My choice of Fuji x-plained

I have been doing photography for about forty years now. Over these years I have been an Olympus OM user (five cameras at one point), for a very brief period a Canon user, a Nikon enthusiast and now a confirmed Fujifilm fan.

I bought the Fuji X-E2 whilst I still had my Nikons. I had started to feel the weight and the encumbrance of the D800 and the full frame lenses after carrying them around all day. So, I thought I would try out the smaller form of the mirrorless cameras. After a few doubts, I was sold on the Fiji system and my whole Nikon camera outfit went off to help fund a new Fuji X-T1 and several lenses.

The X-T1 is a great camera. It feels great in the hand, the electronics are super, the viewfinder excellent and it oozes quality. Once I had set up the AF-L button as the back-button focus control I was, for the most part, happy –  except for the fact that I am left eye dominant and also wear glasses. This meant that my face covers the right-hand side of the camera body. When I raise the camera to my eye to take a photograph I cannot reach the Q or Focus assist buttons without moving my face away. Using the back-button focus button (AF-L) is a little better although I still have to pull the camera away a fraction to get my thumb inbetween my spectacles and the button to press it. This normally results in a smudged spectacle lens. Nevertheless, I love using it.



Then the X-Pro2 came out and its specs looked brilliant. The X-E2 is a rangefinder style camera and I find it so easy to use held up to my eyes that I figured the X-Pro2 would be even better. However, rumours started to filter through about an X-T2, so I held off purchasing an X-Pro2. I had read all the specs on it and visited various forums to get some impression of what other people thought about it. For the most part, the feedback obtained was more than satisfactory. However, some people did express some concerns on the viewfinder being smaller with less magnification that that on the X-T1. The X-Pro2 also has a smaller eyepoint than the X-T1. Eyepoint is the maximum distance from which the full electronic viewfinder display can be seen. This distance is more important for spectacle users, as glasses keep the user from putting his eye directly up to the viewfinder thereby seeing the full display.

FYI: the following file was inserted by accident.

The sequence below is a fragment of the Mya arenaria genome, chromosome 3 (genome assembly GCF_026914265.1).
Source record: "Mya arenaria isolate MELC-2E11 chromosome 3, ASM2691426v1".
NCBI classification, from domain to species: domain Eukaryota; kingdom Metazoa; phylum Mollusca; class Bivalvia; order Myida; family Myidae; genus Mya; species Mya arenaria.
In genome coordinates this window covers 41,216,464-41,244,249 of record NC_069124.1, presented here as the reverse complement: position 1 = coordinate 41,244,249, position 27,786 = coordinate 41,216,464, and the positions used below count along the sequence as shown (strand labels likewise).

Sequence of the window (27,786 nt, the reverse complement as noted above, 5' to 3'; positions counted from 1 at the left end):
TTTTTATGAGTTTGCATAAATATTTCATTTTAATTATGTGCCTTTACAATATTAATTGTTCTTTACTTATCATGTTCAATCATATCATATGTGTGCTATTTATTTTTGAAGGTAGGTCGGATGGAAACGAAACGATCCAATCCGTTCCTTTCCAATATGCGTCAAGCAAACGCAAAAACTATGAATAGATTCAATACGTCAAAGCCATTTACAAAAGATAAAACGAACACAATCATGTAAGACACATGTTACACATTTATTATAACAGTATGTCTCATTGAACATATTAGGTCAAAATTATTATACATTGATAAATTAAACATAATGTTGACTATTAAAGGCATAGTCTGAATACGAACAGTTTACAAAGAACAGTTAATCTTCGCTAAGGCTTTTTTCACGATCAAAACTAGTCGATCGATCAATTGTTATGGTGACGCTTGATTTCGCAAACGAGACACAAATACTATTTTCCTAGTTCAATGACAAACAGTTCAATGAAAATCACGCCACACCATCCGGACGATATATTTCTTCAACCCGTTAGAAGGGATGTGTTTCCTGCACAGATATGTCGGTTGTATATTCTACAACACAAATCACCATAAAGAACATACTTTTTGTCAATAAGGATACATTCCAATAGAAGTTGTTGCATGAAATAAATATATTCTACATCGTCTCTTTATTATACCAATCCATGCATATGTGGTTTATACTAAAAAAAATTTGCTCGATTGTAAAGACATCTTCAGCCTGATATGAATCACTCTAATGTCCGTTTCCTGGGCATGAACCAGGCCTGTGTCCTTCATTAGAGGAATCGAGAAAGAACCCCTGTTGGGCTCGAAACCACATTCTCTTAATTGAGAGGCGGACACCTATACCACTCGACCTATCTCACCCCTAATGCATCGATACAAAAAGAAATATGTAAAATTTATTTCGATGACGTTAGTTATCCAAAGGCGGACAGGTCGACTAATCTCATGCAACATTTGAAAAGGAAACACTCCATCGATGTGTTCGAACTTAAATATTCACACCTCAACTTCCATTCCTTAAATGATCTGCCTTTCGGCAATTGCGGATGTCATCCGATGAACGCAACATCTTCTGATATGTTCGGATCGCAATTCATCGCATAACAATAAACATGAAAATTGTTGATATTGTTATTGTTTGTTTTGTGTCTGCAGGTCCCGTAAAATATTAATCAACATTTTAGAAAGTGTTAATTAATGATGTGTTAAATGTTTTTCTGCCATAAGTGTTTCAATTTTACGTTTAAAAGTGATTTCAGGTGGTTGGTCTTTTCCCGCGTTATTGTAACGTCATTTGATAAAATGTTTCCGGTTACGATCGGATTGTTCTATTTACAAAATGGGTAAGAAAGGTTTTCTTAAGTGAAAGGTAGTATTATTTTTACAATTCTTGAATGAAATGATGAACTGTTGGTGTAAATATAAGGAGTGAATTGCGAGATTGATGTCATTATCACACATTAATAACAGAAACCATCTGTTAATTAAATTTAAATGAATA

The X-T1 has an eyepoint of 23mm whilst the X-Pro2’s distance is 16mm. This means spectacle wearers may not be able to see the periphery of the viewfinder if your eye is further than this distance from the eye-piece. This never really concerned me as the Nikon D800 has an eyepoint of only 18mm and I had no problem using it.

So I waited for the X-T2 to come out. When it did I looked at it and I must admit I was tempted. The specs looked, for the most part, as good as the X-Pro2 and in some areas better. However, in the long run, the ergonomics talked me out of it. Although I could now make the button on the front of the camera the designated back (front?) button focus control, the Q button had become the really useful joystick. And just as I couldn’t reach the X-T1’s Q button, I wouldn’t be able to operate the joystick on the X-T2 without removing the camera from my eye.



So I got the X-Pro2 and I don’t regret it. It’s an amazing camera and because the viewfinder is on the far left of the body, I can reach every button on the left, including the joystick, without removing my eye from the viewfinder.



So, never under-estimate the importance of the ergonomics of a camera. Some things just cannot be worked around.



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